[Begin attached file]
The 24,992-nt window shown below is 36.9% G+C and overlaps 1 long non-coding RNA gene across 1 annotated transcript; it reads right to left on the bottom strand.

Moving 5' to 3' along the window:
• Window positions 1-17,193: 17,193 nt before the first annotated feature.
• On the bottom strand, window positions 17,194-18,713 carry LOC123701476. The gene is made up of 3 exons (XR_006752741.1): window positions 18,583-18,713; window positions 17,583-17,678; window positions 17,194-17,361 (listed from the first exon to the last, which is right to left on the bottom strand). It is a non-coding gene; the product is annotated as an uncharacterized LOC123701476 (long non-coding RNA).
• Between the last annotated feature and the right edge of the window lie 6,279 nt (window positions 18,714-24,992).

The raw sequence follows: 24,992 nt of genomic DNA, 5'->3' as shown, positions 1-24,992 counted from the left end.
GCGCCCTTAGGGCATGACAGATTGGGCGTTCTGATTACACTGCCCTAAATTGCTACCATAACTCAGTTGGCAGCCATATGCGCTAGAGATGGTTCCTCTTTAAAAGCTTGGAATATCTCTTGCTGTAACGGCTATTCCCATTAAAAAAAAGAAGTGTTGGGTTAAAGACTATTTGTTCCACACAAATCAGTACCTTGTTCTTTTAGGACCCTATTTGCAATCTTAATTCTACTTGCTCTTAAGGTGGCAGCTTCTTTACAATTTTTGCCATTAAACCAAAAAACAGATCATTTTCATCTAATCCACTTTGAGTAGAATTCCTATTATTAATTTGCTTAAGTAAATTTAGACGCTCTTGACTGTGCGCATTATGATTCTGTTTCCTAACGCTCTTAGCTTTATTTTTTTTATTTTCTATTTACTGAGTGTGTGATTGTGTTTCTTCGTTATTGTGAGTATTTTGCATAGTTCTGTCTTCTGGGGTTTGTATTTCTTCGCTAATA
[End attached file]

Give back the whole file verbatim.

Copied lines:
The 24,992-nt window shown below is 36.9% G+C and overlaps 1 long non-coding RNA gene across 1 annotated transcript; it reads right to left on the bottom strand.

Moving 5' to 3' along the window:
• Window positions 1-17,193: 17,193 nt before the first annotated feature.
• On the bottom strand, window positions 17,194-18,713 carry LOC123701476. The gene is made up of 3 exons (XR_006752741.1): window positions 18,583-18,713; window positions 17,583-17,678; window positions 17,194-17,361 (listed from the first exon to the last, which is right to left on the bottom strand). It is a non-coding gene; the product is annotated as an uncharacterized LOC123701476 (long non-coding RNA).
• Between the last annotated feature and the right edge of the window lie 6,279 nt (window positions 18,714-24,992).

The raw sequence follows: 24,992 nt of genomic DNA, 5'->3' as shown, positions 1-24,992 counted from the left end.
GCGCCCTTAGGGCATGACAGATTGGGCGTTCTGATTACACTGCCCTAAATTGCTACCATAACTCAGTTGGCAGCCATATGCGCTAGAGATGGTTCCTCTTTAAAAGCTTGGAATATCTCTTGCTGTAACGGCTATTCCCATTAAAAAAAAGAAGTGTTGGGTTAAAGACTATTTGTTCCACACAAATCAGTACCTTGTTCTTTTAGGACCCTATTTGCAATCTTAATTCTACTTGCTCTTAAGGTGGCAGCTTCTTTACAATTTTTGCCATTAAACCAAAAAACAGATCATTTTCATCTAATCCACTTTGAGTAGAATTCCTATTATTAATTTGCTTAAGTAAATTTAGACGCTCTTGACTGTGCGCATTATGATTCTGTTTCCTAACGCTCTTAGCTTTATTTTTTTTATTTTCTATTTACTGAGTGTGTGATTGTGTTTCTTCGTTATTGTGAGTATTTTGCATAGTTCTGTCTTCTGGGGTTTGTATTTCTTCGCTAATA